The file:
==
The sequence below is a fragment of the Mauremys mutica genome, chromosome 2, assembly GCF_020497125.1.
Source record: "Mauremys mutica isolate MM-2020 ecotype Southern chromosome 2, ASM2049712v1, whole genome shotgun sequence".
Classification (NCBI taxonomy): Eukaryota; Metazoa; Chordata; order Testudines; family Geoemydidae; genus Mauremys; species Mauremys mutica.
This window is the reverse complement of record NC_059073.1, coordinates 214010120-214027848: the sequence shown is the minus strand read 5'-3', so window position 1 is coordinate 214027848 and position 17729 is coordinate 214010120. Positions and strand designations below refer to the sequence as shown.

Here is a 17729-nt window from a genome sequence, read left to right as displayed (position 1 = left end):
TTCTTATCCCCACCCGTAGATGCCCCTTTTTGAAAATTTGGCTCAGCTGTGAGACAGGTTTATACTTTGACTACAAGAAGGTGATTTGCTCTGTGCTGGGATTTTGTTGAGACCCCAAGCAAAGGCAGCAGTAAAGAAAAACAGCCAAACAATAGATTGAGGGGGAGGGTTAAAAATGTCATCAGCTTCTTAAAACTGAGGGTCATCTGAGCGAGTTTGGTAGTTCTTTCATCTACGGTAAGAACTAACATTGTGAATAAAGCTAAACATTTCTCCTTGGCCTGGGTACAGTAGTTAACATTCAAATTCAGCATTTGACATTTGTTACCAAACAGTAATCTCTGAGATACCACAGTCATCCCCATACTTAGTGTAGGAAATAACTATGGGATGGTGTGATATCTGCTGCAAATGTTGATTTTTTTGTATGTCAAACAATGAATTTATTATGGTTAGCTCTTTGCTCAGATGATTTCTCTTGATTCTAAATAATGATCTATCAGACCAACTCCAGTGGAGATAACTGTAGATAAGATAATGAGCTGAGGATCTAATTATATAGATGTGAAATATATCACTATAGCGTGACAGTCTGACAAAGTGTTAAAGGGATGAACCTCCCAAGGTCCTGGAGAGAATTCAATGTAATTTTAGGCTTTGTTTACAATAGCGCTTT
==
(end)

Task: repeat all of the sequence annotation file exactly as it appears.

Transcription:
The sequence below is a fragment of the Mauremys mutica genome, chromosome 2, assembly GCF_020497125.1.
Source record: "Mauremys mutica isolate MM-2020 ecotype Southern chromosome 2, ASM2049712v1, whole genome shotgun sequence".
Classification (NCBI taxonomy): Eukaryota; Metazoa; Chordata; order Testudines; family Geoemydidae; genus Mauremys; species Mauremys mutica.
This window is the reverse complement of record NC_059073.1, coordinates 214010120-214027848: the sequence shown is the minus strand read 5'-3', so window position 1 is coordinate 214027848 and position 17729 is coordinate 214010120. Positions and strand designations below refer to the sequence as shown.

Here is a 17729-nt window from a genome sequence, read left to right as displayed (position 1 = left end):
TTCTTATCCCCACCCGTAGATGCCCCTTTTTGAAAATTTGGCTCAGCTGTGAGACAGGTTTATACTTTGACTACAAGAAGGTGATTTGCTCTGTGCTGGGATTTTGTTGAGACCCCAAGCAAAGGCAGCAGTAAAGAAAAACAGCCAAACAATAGATTGAGGGGGAGGGTTAAAAATGTCATCAGCTTCTTAAAACTGAGGGTCATCTGAGCGAGTTTGGTAGTTCTTTCATCTACGGTAAGAACTAACATTGTGAATAAAGCTAAACATTTCTCCTTGGCCTGGGTACAGTAGTTAACATTCAAATTCAGCATTTGACATTTGTTACCAAACAGTAATCTCTGAGATACCACAGTCATCCCCATACTTAGTGTAGGAAATAACTATGGGATGGTGTGATATCTGCTGCAAATGTTGATTTTTTTGTATGTCAAACAATGAATTTATTATGGTTAGCTCTTTGCTCAGATGATTTCTCTTGATTCTAAATAATGATCTATCAGACCAACTCCAGTGGAGATAACTGTAGATAAGATAATGAGCTGAGGATCTAATTATATAGATGTGAAATATATCACTATAGCGTGACAGTCTGACAAAGTGTTAAAGGGATGAACCTCCCAAGGTCCTGGAGAGAATTCAATGTAATTTTAGGCTTTGTTTACAATAGCGCTTT